This preview has intentionally blurred sections. Sign up to view the full version.View Full Document
Unformatted text preview: Yet in spite of his disdain for religious instruction in accordance with any particular denominational tradition, Einstein nonetheless always maintained a pious sentiment of inspired religious devotion. He identified very closely with the seventeenth-century Dutch Jewish philosopher Baruch Spinoza, who rejected the traditional theistic concept of God in favor of an impersonal cosmic order. Spinoza believed that the universe is governed by a mechanical and mathematical order such that all events in nature occur according to immutable laws of cause and effect. He held that God is devoid of ethical properties and therefore does not reward or punish human behavior. Einstein, who studied Spinoza's Ethics in Bern with his friends of the Olympia Academy, was drawn to this philosopher because they shared a love of solitude and the experience of having rejected their Jewish religious tradition. Einstein also joined with Spinoza in denying the rejected their Jewish religious tradition....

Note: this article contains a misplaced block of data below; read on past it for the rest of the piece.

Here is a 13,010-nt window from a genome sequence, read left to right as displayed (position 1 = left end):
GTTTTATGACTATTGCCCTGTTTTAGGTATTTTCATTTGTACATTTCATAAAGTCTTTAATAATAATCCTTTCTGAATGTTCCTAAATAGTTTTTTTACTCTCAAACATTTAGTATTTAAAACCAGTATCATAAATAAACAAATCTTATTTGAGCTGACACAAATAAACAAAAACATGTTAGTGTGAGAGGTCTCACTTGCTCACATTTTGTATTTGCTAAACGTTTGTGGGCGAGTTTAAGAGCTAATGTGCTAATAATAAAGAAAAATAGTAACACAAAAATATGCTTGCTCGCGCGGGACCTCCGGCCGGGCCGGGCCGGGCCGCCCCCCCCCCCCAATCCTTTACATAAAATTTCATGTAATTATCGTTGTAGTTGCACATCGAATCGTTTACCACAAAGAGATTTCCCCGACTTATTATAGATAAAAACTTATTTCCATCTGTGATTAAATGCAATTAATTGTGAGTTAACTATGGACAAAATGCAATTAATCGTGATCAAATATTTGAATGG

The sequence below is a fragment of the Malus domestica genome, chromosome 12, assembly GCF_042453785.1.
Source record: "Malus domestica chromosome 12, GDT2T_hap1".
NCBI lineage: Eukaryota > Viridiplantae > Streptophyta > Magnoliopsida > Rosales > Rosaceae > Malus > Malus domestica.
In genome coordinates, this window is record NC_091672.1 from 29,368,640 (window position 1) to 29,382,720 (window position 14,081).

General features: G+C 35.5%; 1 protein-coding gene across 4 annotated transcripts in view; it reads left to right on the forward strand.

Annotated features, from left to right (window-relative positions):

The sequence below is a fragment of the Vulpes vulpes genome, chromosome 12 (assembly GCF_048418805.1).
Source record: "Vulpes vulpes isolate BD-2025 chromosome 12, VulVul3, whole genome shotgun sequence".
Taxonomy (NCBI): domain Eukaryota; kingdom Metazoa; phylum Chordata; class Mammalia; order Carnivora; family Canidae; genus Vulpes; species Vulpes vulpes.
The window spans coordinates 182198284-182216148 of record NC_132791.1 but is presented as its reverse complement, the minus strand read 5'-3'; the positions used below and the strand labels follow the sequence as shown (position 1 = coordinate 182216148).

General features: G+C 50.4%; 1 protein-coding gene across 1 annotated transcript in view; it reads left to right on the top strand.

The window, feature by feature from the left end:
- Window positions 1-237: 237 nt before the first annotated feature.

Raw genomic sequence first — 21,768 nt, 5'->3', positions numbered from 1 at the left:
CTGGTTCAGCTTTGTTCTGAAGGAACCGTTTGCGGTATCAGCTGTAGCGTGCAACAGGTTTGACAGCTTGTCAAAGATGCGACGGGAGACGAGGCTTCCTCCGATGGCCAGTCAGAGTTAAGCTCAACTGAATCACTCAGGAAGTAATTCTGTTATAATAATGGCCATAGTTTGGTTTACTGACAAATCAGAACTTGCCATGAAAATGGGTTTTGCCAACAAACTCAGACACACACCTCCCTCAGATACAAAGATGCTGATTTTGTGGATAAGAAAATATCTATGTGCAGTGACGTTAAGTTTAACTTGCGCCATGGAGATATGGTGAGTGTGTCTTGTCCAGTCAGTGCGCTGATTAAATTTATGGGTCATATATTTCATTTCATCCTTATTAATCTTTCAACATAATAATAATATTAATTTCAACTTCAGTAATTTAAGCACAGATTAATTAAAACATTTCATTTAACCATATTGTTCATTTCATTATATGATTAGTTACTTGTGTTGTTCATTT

View Full Document
- Fall '09